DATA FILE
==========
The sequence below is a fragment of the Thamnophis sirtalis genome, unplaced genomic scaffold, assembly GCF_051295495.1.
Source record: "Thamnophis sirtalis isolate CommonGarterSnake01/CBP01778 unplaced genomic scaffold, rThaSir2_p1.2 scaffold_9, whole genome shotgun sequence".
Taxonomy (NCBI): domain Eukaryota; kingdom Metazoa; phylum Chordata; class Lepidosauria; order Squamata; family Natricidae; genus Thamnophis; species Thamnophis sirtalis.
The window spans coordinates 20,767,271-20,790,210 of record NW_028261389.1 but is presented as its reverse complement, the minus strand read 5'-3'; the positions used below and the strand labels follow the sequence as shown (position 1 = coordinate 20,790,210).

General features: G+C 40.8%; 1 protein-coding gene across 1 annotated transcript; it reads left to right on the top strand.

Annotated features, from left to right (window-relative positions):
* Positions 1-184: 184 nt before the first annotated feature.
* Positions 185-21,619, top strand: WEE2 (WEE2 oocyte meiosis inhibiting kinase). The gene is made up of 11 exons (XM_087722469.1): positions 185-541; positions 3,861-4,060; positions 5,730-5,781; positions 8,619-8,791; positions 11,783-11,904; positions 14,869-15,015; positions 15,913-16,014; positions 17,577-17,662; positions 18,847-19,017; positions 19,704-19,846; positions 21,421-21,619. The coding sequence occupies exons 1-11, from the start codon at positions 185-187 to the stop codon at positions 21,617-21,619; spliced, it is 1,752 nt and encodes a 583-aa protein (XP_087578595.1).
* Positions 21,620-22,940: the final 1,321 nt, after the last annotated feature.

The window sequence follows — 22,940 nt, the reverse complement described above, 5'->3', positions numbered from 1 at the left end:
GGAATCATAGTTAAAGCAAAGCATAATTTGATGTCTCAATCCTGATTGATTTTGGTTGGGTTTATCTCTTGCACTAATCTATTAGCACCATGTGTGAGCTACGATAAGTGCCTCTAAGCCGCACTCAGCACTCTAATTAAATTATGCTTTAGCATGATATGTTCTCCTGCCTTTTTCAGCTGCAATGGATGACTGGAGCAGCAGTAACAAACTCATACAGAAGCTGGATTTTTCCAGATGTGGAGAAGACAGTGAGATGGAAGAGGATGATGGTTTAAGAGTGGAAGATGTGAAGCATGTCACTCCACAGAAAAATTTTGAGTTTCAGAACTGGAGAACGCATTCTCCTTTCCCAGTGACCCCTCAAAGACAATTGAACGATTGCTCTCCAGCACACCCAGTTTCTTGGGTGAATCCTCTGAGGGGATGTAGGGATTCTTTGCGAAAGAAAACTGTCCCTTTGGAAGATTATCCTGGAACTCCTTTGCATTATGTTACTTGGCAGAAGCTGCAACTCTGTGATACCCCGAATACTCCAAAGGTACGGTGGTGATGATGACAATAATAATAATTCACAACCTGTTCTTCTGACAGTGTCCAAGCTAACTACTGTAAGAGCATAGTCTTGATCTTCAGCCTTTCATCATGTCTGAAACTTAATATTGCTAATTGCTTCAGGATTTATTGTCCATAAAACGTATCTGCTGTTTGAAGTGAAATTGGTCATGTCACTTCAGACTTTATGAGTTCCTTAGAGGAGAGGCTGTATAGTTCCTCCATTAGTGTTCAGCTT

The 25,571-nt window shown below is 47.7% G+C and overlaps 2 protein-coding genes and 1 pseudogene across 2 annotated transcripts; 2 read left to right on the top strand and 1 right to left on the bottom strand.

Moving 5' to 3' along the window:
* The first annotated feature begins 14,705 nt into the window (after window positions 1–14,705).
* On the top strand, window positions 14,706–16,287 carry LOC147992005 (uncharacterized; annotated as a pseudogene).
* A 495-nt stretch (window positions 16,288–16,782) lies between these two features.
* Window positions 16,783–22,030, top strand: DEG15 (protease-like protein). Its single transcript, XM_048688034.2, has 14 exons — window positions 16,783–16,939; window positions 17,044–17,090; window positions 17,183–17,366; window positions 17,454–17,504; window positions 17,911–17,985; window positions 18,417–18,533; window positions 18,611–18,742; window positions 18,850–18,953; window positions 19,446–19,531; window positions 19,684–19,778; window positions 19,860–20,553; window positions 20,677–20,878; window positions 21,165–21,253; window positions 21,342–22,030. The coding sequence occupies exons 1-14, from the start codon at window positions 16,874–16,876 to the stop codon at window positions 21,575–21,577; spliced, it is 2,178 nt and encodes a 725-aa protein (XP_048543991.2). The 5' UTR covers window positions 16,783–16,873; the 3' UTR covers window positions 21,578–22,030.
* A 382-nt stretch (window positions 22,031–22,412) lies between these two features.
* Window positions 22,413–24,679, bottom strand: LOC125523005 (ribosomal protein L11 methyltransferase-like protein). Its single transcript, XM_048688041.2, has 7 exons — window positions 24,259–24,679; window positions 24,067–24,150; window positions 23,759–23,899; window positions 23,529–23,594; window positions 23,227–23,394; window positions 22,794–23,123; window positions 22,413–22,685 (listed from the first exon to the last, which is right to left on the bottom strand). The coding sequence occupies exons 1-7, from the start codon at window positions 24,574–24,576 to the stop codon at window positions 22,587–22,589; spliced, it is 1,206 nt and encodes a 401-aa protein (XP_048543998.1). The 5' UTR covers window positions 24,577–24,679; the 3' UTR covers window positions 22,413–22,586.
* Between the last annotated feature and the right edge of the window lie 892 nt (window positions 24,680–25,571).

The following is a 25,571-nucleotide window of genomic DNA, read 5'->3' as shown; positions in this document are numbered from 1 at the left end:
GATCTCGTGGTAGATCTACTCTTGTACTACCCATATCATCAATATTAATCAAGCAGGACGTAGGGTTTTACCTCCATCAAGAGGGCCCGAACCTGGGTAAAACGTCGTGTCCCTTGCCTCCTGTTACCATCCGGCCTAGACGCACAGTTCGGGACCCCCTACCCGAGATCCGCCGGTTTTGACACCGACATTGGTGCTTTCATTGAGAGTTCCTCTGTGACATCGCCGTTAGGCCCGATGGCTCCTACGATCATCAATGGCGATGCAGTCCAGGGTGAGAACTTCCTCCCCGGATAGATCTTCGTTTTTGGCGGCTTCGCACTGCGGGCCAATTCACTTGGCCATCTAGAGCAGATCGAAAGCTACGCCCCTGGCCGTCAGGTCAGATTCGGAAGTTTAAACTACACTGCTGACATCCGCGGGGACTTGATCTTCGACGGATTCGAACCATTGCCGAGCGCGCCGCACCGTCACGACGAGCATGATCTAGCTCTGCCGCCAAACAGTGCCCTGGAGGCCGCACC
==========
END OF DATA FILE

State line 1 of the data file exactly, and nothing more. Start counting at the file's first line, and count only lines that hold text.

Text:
The sequence below is a fragment of the Thamnophis sirtalis genome, unplaced genomic scaffold, assembly GCF_051295495.1.